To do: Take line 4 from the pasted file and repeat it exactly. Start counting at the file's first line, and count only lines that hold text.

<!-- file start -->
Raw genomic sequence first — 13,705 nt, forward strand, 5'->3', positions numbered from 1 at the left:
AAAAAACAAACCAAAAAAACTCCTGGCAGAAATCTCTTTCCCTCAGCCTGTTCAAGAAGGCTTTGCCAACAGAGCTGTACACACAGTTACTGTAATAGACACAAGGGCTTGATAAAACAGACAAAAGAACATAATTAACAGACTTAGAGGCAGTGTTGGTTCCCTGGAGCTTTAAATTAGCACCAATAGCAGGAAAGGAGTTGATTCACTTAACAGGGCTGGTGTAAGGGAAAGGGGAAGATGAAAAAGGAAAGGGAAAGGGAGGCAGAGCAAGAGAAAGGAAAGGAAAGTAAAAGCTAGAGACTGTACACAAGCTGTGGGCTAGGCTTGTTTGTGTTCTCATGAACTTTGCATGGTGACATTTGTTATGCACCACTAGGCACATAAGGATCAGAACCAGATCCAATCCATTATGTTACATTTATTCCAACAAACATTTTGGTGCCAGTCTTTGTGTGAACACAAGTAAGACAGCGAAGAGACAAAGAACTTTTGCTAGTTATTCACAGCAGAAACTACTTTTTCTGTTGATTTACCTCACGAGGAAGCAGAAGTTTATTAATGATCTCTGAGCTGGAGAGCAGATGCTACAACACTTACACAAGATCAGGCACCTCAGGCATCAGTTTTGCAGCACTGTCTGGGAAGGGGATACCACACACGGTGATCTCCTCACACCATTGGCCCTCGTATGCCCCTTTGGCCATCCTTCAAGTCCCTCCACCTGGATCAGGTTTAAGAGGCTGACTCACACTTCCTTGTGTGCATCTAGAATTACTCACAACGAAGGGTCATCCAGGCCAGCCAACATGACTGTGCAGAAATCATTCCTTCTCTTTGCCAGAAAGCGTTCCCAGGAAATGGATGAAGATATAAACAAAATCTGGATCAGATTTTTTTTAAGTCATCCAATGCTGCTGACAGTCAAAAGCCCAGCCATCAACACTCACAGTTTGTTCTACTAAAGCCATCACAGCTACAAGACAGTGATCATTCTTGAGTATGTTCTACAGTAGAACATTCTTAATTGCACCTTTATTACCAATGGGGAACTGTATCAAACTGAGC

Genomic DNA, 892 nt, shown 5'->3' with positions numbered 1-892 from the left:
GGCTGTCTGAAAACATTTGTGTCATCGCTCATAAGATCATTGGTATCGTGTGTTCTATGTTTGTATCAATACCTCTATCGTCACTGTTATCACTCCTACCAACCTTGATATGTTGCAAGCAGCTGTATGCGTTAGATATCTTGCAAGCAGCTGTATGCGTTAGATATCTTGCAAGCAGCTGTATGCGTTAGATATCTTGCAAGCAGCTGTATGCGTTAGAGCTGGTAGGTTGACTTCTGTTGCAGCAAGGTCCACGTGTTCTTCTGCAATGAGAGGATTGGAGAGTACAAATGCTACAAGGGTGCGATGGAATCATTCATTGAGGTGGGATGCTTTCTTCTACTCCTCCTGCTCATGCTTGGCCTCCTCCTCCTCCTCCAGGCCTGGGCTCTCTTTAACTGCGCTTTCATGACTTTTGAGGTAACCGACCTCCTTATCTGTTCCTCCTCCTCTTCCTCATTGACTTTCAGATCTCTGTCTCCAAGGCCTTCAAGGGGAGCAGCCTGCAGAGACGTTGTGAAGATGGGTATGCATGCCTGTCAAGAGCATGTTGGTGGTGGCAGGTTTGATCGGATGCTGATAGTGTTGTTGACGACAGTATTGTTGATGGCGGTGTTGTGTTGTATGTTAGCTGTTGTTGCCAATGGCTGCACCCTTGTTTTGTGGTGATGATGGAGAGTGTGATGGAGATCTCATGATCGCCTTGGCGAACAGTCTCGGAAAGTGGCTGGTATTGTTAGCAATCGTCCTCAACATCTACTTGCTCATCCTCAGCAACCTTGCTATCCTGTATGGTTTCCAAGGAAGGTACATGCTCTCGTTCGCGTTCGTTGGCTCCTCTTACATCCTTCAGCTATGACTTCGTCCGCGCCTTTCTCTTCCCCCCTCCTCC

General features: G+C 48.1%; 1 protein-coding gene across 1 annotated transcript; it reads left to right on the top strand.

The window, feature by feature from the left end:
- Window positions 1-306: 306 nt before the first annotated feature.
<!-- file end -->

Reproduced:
GGCTGTCTGAAAACATTTGTGTCATCGCTCATAAGATCATTGGTATCGTGTGTTCTATGTTTGTATCAATACCTCTATCGTCACTGTTATCACTCCTACCAACCTTGATATGTTGCAAGCAGCTGTATGCGTTAGATATCTTGCAAGCAGCTGTATGCGTTAGATATCTTGCAAGCAGCTGTATGCGTTAGATATCTTGCAAGCAGCTGTATGCGTTAGAGCTGGTAGGTTGACTTCTGTTGCAGCAAGGTCCACGTGTTCTTCTGCAATGAGAGGATTGGAGAGTACAAATGCTACAAGGGTGCGATGGAATCATTCATTGAGGTGGGATGCTTTCTTCTACTCCTCCTGCTCATGCTTGGCCTCCTCCTCCTCCTCCAGGCCTGGGCTCTCTTTAACTGCGCTTTCATGACTTTTGAGGTAACCGACCTCCTTATCTGTTCCTCCTCCTCTTCCTCATTGACTTTCAGATCTCTGTCTCCAAGGCCTTCAAGGGGAGCAGCCTGCAGAGACGTTGTGAAGATGGGTATGCATGCCTGTCAAGAGCATGTTGGTGGTGGCAGGTTTGATCGGATGCTGATAGTGTTGTTGACGACAGTATTGTTGATGGCGGTGTTGTGTTGTATGTTAGCTGTTGTTGCCAATGGCTGCACCCTTGTTTTGTGGTGATGATGGAGAGTGTGATGGAGATCTCATGATCGCCTTGGCGAACAGTCTCGGAAAGTGGCTGGTATTGTTAGCAATCGTCCTCAACATCTACTTGCTCATCCTCAGCAACCTTGCTATCCTGTATGGTTTCCAAGGAAGGTACATGCTCTCGTTCGCGTTCGTTGGCTCCTCTTACATCCTTCAGCTATGACTTCGTCCGCGCCTTTCTCTTCCCCCCTCCTCC